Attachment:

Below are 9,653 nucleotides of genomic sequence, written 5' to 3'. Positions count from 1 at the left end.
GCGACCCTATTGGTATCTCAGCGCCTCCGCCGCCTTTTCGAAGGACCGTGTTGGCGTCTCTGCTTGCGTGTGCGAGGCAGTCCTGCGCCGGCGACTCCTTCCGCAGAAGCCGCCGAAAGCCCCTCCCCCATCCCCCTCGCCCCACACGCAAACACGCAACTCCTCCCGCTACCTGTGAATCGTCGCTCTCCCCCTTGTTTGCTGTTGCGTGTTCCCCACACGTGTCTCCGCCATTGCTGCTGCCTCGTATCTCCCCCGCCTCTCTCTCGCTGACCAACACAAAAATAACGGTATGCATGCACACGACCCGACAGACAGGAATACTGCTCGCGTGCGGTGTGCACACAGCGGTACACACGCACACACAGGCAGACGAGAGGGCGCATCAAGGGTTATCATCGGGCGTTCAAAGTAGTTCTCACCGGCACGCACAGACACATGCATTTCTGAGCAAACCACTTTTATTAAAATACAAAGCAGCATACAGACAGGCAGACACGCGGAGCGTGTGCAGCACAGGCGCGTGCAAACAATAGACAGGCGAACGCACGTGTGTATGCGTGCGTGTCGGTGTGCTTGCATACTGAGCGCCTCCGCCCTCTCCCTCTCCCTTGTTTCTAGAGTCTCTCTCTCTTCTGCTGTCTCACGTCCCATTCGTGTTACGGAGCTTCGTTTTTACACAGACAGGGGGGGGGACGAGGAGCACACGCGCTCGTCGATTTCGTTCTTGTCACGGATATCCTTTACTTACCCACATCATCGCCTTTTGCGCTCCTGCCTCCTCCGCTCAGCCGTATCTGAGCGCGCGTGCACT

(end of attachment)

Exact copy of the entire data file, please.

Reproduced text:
Below are 9,653 nucleotides of genomic sequence, written 5' to 3'. Positions count from 1 at the left end.
GCGACCCTATTGGTATCTCAGCGCCTCCGCCGCCTTTTCGAAGGACCGTGTTGGCGTCTCTGCTTGCGTGTGCGAGGCAGTCCTGCGCCGGCGACTCCTTCCGCAGAAGCCGCCGAAAGCCCCTCCCCCATCCCCCTCGCCCCACACGCAAACACGCAACTCCTCCCGCTACCTGTGAATCGTCGCTCTCCCCCTTGTTTGCTGTTGCGTGTTCCCCACACGTGTCTCCGCCATTGCTGCTGCCTCGTATCTCCCCCGCCTCTCTCTCGCTGACCAACACAAAAATAACGGTATGCATGCACACGACCCGACAGACAGGAATACTGCTCGCGTGCGGTGTGCACACAGCGGTACACACGCACACACAGGCAGACGAGAGGGCGCATCAAGGGTTATCATCGGGCGTTCAAAGTAGTTCTCACCGGCACGCACAGACACATGCATTTCTGAGCAAACCACTTTTATTAAAATACAAAGCAGCATACAGACAGGCAGACACGCGGAGCGTGTGCAGCACAGGCGCGTGCAAACAATAGACAGGCGAACGCACGTGTGTATGCGTGCGTGTCGGTGTGCTTGCATACTGAGCGCCTCCGCCCTCTCCCTCTCCCTTGTTTCTAGAGTCTCTCTCTCTTCTGCTGTCTCACGTCCCATTCGTGTTACGGAGCTTCGTTTTTACACAGACAGGGGGGGGGACGAGGAGCACACGCGCTCGTCGATTTCGTTCTTGTCACGGATATCCTTTACTTACCCACATCATCGCCTTTTGCGCTCCTGCCTCCTCCGCTCAGCCGTATCTGAGCGCGCGTGCACT